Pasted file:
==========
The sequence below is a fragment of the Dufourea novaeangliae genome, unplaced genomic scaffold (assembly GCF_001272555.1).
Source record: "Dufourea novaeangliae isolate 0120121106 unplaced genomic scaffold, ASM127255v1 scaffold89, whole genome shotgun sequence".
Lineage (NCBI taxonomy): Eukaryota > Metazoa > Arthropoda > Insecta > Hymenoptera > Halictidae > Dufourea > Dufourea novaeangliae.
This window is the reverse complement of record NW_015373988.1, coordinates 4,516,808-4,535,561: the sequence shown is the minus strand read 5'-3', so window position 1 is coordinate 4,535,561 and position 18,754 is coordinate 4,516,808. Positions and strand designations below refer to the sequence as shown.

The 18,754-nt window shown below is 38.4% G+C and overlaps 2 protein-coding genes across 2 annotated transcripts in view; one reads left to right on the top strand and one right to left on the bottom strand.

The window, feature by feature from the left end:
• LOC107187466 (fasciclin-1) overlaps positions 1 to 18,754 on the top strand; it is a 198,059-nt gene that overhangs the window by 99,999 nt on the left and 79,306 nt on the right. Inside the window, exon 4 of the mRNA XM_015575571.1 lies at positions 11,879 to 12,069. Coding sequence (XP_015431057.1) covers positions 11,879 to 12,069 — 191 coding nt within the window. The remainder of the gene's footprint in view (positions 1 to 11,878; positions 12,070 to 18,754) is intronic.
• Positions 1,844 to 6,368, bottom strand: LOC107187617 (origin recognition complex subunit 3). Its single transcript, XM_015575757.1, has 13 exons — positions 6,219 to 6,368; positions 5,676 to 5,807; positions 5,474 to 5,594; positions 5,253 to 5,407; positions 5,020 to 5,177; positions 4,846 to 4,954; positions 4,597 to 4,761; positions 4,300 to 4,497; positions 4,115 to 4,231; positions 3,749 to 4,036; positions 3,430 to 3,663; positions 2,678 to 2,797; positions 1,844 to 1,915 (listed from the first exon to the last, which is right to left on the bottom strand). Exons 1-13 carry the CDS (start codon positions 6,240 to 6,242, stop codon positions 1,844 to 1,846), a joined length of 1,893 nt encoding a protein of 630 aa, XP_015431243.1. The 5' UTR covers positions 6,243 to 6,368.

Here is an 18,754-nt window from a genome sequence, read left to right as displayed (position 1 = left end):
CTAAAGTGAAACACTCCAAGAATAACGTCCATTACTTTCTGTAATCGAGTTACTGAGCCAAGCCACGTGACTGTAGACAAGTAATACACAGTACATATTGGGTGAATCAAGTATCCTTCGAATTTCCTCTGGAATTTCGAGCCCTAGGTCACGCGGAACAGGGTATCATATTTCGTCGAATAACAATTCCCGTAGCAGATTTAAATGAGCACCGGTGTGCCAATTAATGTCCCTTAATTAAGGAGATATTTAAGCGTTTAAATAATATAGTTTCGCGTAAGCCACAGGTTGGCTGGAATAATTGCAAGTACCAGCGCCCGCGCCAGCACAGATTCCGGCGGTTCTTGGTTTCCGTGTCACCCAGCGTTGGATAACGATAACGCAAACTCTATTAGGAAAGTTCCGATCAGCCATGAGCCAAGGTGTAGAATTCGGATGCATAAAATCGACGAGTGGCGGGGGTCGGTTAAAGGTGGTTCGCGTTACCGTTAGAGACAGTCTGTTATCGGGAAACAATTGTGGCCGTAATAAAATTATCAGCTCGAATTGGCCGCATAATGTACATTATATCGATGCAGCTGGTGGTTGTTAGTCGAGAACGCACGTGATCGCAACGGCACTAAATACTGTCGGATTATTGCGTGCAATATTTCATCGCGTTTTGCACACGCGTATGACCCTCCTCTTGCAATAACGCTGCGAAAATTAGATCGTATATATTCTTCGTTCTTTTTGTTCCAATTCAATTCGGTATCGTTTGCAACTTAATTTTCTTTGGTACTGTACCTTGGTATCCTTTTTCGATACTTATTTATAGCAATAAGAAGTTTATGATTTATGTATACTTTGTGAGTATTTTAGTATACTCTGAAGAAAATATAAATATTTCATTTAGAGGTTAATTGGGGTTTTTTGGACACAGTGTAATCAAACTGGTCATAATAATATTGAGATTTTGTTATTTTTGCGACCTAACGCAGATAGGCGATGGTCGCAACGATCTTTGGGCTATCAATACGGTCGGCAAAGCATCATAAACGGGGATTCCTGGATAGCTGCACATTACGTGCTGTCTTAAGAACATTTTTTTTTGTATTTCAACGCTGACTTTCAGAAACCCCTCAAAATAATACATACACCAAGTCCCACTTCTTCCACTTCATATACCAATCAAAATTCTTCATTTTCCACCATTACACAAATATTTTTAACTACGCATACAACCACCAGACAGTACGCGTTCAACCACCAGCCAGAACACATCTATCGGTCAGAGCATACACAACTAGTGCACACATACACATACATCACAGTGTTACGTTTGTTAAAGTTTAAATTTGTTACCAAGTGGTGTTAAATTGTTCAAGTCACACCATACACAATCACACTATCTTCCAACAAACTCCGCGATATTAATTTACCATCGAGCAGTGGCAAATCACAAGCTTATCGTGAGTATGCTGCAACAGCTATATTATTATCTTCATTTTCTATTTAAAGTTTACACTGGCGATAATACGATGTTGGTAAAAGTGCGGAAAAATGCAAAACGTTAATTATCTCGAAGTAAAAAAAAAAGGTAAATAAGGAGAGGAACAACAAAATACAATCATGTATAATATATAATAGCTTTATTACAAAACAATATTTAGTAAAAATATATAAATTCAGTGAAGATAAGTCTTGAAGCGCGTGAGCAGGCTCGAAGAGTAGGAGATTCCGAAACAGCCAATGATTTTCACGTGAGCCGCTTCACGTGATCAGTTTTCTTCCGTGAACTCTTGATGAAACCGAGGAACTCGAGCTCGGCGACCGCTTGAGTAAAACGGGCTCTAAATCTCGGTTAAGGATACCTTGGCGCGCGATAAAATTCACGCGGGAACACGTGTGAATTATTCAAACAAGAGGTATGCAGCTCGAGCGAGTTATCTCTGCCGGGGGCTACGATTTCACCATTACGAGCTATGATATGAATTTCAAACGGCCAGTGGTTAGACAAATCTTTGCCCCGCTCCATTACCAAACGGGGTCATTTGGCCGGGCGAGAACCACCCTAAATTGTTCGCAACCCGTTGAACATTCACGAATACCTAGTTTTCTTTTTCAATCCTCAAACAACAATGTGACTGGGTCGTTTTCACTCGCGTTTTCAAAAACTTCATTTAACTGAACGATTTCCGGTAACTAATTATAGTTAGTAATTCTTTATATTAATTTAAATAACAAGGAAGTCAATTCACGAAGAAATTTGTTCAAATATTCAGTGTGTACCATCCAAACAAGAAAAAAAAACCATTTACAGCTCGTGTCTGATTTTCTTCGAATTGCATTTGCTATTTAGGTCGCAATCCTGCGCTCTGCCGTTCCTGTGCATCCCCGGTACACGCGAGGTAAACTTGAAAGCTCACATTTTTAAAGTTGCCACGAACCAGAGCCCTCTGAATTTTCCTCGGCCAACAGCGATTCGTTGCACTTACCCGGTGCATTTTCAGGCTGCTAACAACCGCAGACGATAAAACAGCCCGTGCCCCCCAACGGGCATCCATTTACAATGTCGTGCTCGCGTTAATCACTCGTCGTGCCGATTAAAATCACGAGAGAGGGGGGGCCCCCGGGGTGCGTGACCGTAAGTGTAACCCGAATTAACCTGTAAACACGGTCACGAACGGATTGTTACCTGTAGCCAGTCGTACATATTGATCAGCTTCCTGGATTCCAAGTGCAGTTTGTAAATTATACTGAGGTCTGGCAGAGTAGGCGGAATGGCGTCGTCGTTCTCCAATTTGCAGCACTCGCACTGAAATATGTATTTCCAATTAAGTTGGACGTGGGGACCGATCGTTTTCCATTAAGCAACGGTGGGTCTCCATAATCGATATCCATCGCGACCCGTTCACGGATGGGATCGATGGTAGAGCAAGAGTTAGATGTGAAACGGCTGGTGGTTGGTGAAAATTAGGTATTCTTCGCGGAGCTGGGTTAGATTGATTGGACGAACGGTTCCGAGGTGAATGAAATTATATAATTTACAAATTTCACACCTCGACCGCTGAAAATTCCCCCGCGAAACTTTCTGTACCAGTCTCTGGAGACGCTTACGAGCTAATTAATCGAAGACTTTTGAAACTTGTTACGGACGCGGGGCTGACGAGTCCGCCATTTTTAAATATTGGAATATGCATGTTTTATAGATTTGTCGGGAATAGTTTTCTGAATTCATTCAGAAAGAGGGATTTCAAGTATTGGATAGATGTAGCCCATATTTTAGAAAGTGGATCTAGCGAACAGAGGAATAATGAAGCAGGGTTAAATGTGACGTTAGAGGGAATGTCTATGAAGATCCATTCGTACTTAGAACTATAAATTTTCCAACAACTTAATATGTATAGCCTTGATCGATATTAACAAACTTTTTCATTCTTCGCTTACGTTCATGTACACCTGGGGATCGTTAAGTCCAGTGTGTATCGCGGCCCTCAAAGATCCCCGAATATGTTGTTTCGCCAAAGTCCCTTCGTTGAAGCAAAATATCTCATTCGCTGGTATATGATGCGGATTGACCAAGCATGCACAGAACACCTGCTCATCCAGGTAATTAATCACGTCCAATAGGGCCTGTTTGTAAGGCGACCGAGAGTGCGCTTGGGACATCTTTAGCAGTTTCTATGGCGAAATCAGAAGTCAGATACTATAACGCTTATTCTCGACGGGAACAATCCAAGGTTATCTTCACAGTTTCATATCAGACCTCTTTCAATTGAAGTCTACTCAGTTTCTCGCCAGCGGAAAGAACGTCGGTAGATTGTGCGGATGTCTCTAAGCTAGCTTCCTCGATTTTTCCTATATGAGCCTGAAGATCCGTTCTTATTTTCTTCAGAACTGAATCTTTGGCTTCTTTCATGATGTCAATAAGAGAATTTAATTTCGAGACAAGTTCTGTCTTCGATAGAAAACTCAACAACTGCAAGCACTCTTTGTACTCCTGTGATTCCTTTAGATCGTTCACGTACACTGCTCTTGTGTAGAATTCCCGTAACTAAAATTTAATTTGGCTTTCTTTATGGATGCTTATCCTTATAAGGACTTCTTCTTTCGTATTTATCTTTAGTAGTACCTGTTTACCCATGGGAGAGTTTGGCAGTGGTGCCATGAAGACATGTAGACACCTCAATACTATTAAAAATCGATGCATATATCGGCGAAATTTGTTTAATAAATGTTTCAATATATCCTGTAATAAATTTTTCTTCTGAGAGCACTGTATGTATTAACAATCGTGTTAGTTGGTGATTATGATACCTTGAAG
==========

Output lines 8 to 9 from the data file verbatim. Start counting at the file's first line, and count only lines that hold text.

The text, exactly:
• Positions 1,844 to 6,368, bottom strand: LOC107187617 (origin recognition complex subunit 3). Its single transcript, XM_015575757.1, has 13 exons — positions 6,219 to 6,368; positions 5,676 to 5,807; positions 5,474 to 5,594; positions 5,253 to 5,407; positions 5,020 to 5,177; positions 4,846 to 4,954; positions 4,597 to 4,761; positions 4,300 to 4,497; positions 4,115 to 4,231; positions 3,749 to 4,036; positions 3,430 to 3,663; positions 2,678 to 2,797; positions 1,844 to 1,915 (listed from the first exon to the last, which is right to left on the bottom strand). Exons 1-13 carry the CDS (start codon positions 6,240 to 6,242, stop codon positions 1,844 to 1,846), a joined length of 1,893 nt encoding a protein of 630 aa, XP_015431243.1. The 5' UTR covers positions 6,243 to 6,368.

Here is an 18,754-nt window from a genome sequence, read left to right as displayed (position 1 = left end):